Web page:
"Life doesn't just stop when you decide to explore the world. Money problems, health issues, personal strife — they happen to us all, no matter where we go."
The actress and producer is one of many Hollywood women to delay pregnancy. Meanwhile, public thinking about when to start a family has shifted, and some of our old fears about risks have turned out to be wrong.
A quick search of crowdfunding sites reveals hundreds of couples turning to strangers to help fund infertility treatment.
We spend the majority of our younger years trying not to get pregnant, but what happens when you start trying and it's not as easy as you thought?
Women who have a miscarriage after their first round of IVF are more likely to have a baby after subsequent treatment
"This is quite shocking to people. This is me. This is endometriosis," she wrote. "I never intended to share these photos."
Taking one of the UK's most commonly-prescribed contraceptive pills can have a negative impact on women's wellbeing, a new study has found.
Just when we thought the most helpful thing phones could do is remind women take the pill on time every day, a new app could be here to help men and their fertility. According to new research published by Science Translational Medicine, we could soon see the arrival of a new smartphone app which allows men to test their sperm count at home without the need of lab equipment. Apparently, the method’s accuracy was pretty similar to computer-assisted laboratory analysis – even when someone totally inexperienced in using it and with no clinical background tried it out.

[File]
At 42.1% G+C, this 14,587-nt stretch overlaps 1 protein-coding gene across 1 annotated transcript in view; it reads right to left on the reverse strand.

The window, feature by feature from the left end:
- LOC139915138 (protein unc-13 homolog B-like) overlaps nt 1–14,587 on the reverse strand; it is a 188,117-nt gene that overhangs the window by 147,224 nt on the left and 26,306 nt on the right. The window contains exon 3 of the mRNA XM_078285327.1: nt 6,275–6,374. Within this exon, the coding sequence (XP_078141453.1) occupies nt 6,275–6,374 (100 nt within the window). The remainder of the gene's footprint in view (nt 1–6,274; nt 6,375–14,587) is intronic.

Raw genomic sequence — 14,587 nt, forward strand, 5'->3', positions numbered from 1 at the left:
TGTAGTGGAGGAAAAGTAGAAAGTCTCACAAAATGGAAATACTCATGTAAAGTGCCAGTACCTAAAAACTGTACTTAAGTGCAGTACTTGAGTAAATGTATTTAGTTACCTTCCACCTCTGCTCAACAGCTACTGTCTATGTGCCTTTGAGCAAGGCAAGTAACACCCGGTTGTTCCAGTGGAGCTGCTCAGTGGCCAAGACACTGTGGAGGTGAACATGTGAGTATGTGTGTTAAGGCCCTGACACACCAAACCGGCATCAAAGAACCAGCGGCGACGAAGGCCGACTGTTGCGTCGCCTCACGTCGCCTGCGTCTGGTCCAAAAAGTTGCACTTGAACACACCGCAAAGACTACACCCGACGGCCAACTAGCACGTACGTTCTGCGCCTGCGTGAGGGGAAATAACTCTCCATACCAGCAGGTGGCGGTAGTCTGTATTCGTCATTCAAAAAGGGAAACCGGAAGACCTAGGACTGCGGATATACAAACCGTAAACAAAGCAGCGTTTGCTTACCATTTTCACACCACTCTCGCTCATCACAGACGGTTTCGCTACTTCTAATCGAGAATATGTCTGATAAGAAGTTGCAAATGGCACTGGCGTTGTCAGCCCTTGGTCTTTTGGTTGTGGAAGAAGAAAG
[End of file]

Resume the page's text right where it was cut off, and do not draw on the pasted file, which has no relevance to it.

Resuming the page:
Remember those teenage pregnancy myths we used to trade in the 6th form common room? You can’t get pregnant while standing up, you can’t get pregnant if you have sex on your period, you can’t get pregnant if you pee straight afterwards?
Could your job be lowering your fertility? New research has revealed that heavy lifting and working night shifts has been linked to poor fertility in women. The study, published in the journal Occupational and Environmental Medicine, found that a physically demanding jobs or work schedules outside normal office hours could take it’s toll on a woman’s fertility.
Earlier this week, it was announced that Dame Julia Peyton-Jones, the former co-director of the Serpentine Gallery, had swapped retirement for motherhood, having welcomed her first child, a daughter called Pia, at the ripe age of 64. Janet Jackson recently gave birth to her first child, a son Eissa, at 50, while Mick Jagger is back in the sleep-deprived haze of babyhood, having welcomed his eighth child, Deveraux Octavian Basil, back in December. Nicole Kidman has also revealed that she may not be done with the whole giving birth thing and is still hoping for another baby at the age of 49.
Recent statistics reveal that around one in seven couples will suffer from infertility and many of them will seek medical help in the form of IVF. A study commissioned by BBC Panorama and conducted by Oxford University has revealed that desperate couples could be forking out thousands of pounds for bolt-on IVF treatments that have little effect on pregnancy success rates. The add-on treatments range from a £50 blood screening test to £8,000 egg-freezing packages are often offered to couples on top of standard IVF procedures.
Could the number of children you have be determined by your DNA? Researchers at the University of Oxford has discovered that the number of children we may have could already be in our DNA. The research team has unveiled twelve areas in our unique DNA sequence that are all linked with the age at which we have our first child and the eventual size of our family.